The summer Georgia Tuttle, M80, was six years old, she lived on the campus of Virginia’s Madison College with her mother, who was working toward a degree. One Sunday afternoon, Tuttle and her friend were pretending to be Superman. Towels pinned to their shirts, the pair “flew” into an open door at the biology building. “A very nice graduate student or young professor found us in the anatomy room looking at jars of fetuses and skeletons,” Tuttle recalled. “He took us on a tour and I remember everything he showed us—I had a burning interest in human anatomy, biology, and medicine.”

That serendipitous trespass helped spur Tuttle to enroll at Tufts University School of Medicine and later go into private dermatology practice in Lebanon, New Hampshire. Active on numerous American Medical Association councils and committees over the years, Tuttle was also the first woman elected president of the New Hampshire Medical Society in 1999. But her public service didn’t stop there. She was also mayor of Lebanon for eight straight terms, stepping down last year. We caught up with the doctor-politician to talk life, work, and the call to serve.


How does a dermatologist wind up in politics?

Two things happened: First, the zoning ordinance in our community hadn’t been updated in seventeen years. I attended hearings on some of the proposed zoning changes to manage the growth of our community—we were overrun by haphazard development and trying to rein it in. At the time, I was also listening to John Adams by David McCullough. I reached the part where Adams had signed the Declaration of Independence and he and his son were sailing across the North Atlantic in winter. If caught, he’d be hung for treason. As I listened to the story, I thought, What have I done for my country?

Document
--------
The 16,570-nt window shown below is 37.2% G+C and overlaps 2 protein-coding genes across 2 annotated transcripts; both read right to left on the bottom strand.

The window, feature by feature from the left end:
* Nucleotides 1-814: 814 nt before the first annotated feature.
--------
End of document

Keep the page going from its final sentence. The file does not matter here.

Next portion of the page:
Did being a doctor affect the way you approached government work?

Someone trained in science, math, and medicine can look at a complex problem, break it into small components, and work through it in a logical way looking at alternatives. That’s why it’s so important to learn math and science in school. You don’t have to major in any of those fields, but the training you get in the STEM curriculum teaches you to think logically.


And did being a politician affect the way you practiced medicine?

Sometimes, we don’t realize exactly what our patients are going through—but I would hear testimony in my chamber from people who couldn’t pay taxes or sewer increases, and it opened my eyes to a different way of thinking about the challenges people are facing. I became even more empathetic to their struggles.


New Hampshire is famously home to the first-in-the-nation presidential primary. Is it a good place to be a politician?

Over the years, I’ve met every presidential candidate at least twice. I stood next to John McCain and got his autograph. I saw the Bushes, the Clintons, and Obama. In 2016, the presidential candidates were trapped down in southern New Hampshire and didn’t come up to the North Country as much because of the dynamics of the election. Generally, I get to listen to each one in a small group so I can really see what kind of people they are. I think that’s partly what kept me excited about the political process in our country.

Courtney Hollands

Courtney Hollands, deputy editor for Tufts magazines and editor of Tufts Medicine, can be reached at